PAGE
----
HVVA NEWSLETTER, December 2004
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HVVA Newsletters

Saturday, November 20, Part Two

The Lown 2-bay Dutch barn is one of the smallest examples know. It has been carefully reconstructed into a pleasant light filled house that allows the original framing and rafters to be exposed on the interior.

The barn has a lowered side aisle. A natural modification of the true-form Dutch barn when farms were established on the hillier lands. When last used on this farm the cellar room was for pigs.

The Frost 3-bay Dutch barn is a true-form example. Built on level ground with no cellar, It was a drive through barn with wagon doors at either end of the center aisle threshing floor (one set of wagon doors is not shown in the measured drawing). The side aisles are identified as "horse and cow" by the one foot difference in height of the aisle-struts.

This barn was built as a true-form Dutch type with bents close in dimension to the Hinkey barn. Judging by the condition of its sills, it was soon lifted a story and moved to a bank to give it a full cellar. An earthen ramp was added to give access to the north end. It seems to be an early conversion, representing a change from grain farming to dairy.

The long extended anchorbeam tenons with two wedges and two pins is the most classic joinery of all the four barns visited in Wurtenburg. The others extend slightly, but only the tenons of the Hinkey barn are held with a wedge and only one.

John Kurowski has been restoring this barn which has been unused for many years and has suffered some water damage. He has nailed temporary bracing while repairing the side wall.

This is a unique form of the Dutch barn. Every other bent in the series of 11 closely spaced bents has a short verdeiping (column height above anchorbeam) and does not support the purlin. These short bents allow for the uphill center side-ramp. They also add to the load capacity of the loft. It indicates the barn was intended for hay, a much heavier crop than grain. Many of the short columns are mill sawn rather than hewn indicating an early 19th century date for its construction. It is part of a complex of farm buildings, unused and in need of repair.

Sunday, December 5

We went to Athens, Greene County, NY to see the restoration of the Van Loon House (Reynolds plate 46.). This pioneer homestead, settled by a Catholic family from Albany, is located 150-feet from the bank of the Hudson River. It is a complex house with many additions and changes. The first section of the stone house was dated 1724 on a date stone in the wall facing the road that has since delaminated and been covered by the build up of fill caused by the raising of the road over time.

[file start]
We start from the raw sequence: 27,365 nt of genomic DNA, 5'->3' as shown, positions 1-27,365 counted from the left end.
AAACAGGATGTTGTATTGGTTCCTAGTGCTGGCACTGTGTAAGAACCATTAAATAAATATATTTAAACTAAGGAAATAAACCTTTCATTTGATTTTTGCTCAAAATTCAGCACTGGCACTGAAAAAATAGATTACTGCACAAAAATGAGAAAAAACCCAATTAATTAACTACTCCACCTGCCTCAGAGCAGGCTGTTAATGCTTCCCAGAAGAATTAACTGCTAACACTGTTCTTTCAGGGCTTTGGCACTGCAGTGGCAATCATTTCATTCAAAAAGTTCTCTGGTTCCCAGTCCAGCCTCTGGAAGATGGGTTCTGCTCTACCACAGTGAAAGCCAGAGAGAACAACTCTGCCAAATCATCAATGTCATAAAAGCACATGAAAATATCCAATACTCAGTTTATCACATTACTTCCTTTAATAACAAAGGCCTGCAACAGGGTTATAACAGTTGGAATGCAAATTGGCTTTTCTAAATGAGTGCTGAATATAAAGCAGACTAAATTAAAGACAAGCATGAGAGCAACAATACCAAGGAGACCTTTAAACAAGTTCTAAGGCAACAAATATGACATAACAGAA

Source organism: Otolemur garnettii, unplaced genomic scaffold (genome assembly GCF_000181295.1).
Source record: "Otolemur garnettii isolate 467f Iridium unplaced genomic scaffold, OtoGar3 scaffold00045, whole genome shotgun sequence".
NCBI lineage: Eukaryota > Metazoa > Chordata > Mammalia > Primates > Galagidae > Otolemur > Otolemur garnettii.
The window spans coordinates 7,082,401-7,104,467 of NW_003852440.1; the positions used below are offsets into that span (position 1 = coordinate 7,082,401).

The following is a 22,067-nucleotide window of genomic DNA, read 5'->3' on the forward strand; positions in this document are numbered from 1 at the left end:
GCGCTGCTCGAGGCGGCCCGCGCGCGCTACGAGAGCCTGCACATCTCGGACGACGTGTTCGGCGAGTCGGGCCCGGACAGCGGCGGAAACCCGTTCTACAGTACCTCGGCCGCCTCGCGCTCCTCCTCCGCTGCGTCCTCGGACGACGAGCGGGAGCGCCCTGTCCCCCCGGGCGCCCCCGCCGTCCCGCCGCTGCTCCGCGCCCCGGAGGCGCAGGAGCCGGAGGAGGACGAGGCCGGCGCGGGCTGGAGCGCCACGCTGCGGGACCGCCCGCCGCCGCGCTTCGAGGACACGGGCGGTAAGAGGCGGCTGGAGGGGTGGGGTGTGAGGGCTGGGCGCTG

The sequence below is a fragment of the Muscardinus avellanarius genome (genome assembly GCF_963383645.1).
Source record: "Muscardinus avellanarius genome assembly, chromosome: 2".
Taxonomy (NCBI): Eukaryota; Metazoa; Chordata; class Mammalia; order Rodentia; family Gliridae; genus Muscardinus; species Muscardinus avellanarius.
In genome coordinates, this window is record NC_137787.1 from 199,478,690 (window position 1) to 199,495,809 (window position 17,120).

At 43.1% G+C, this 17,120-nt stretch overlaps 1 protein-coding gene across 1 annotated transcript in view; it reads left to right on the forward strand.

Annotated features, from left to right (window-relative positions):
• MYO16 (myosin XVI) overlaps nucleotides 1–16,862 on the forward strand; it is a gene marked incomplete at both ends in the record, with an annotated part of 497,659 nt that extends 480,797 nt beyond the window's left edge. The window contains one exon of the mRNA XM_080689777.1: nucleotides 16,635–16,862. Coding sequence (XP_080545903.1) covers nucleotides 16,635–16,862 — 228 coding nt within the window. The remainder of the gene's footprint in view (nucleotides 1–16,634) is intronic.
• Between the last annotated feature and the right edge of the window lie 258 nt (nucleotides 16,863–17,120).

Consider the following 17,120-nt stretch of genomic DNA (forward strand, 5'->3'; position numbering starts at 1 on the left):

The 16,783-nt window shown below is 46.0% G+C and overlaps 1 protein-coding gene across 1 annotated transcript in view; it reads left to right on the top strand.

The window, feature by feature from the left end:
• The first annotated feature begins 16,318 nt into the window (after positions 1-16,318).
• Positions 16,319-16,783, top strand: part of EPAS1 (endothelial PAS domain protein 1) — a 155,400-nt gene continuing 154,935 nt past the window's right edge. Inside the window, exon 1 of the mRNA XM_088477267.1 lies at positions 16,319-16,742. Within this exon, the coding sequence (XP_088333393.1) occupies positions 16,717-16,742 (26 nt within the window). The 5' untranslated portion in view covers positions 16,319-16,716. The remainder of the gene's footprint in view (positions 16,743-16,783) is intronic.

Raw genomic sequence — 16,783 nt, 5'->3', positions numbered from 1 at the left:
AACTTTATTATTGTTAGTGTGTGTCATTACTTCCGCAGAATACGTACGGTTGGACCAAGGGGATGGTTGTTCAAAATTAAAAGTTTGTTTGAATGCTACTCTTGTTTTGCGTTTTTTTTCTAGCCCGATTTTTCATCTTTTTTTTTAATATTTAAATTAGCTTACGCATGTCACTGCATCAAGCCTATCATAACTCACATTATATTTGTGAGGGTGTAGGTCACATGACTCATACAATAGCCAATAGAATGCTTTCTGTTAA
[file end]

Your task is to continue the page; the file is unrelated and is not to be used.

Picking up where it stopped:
The present owners, Randy Evans and Carrie Feder, have discovered a second date stone on the side facing the River During the past five years of maintenance, stabilization and exploration the house has yielded a number of artifacts including many worn out shoes hidden in the walls. It is common to find shoes in the walls of old houses. It is said this was for good luck.

One of the most exciting events of the month was receiving information from The Netherlands on the roof structure of the thatched hay barrack there. Wim Lampham, who maintains the <hooiberg> (hay barrack) web site (*) sent me a photograph looking up under the roof of a thatched barrack and described how it was constructed and the names of its parts.

We frequently find re used barrack - plates in Hudson Valley barns. These are most often fragments but indicate a very consistent and wide spread pattern of rafter holes on each plate. There is a centered rectangular mortise for the major rafter and three angled holes on either side for the minor rafters. An illustration in an 18th century Verplank manuscript shows the minor rafters joined to the major rafter to form a triangular frame and there have been a number of museum restoration barracks constructed in the Northeast using this Verplank system.

There are many photographs and paintings of Hudson Valley thatched hay barracks yet none show much about their rafter system. The Dutch system makes a lot of sense. In the Dutch barrack system the zwaarden are nailed to the major rafters and the minor rafters simply rest on the zwaarden and so use many less attachments. In the Verplank system the minor rafters are all fastened to their major rafter, making 24 attachments on a four pole barrack.

This all makes one wonder, was Verplank wrong in his interpretation of the Hudson Valley barrack rafter system, or was there perhaps a new rafter system developed here? Since no barrack rafters or zwaarden have been identified here it is difficult to know. The systems are certainly related and a Hudson Valley barrack plate could accommodate a zwaarden system.

Wim says that he has seen the zwaarden set parallel to the plates (lanen) but the 45-degree placement, as in the drawing, is more common. The rafters were set in holes in the plate. Later they rest on the plate and are nailed or tied to it.

One of the interesting things about the zwaarden system is how it is similar in ways to the major/minor rafter systems found on a few 18th century Dutch aisle barns in Ulster County. In this system the minor rafters rest on a 4-sided ridge pole that the major rafters are nailed to.

(*) see the HVVA Newsletter for October 2004. See also http://www.hooiberg.info/special/werff/restauratie_dewerff.htm for the barrack restoration at Werff, The Netherlands.

Peter Sinclair, Editor
West Hurley, NY

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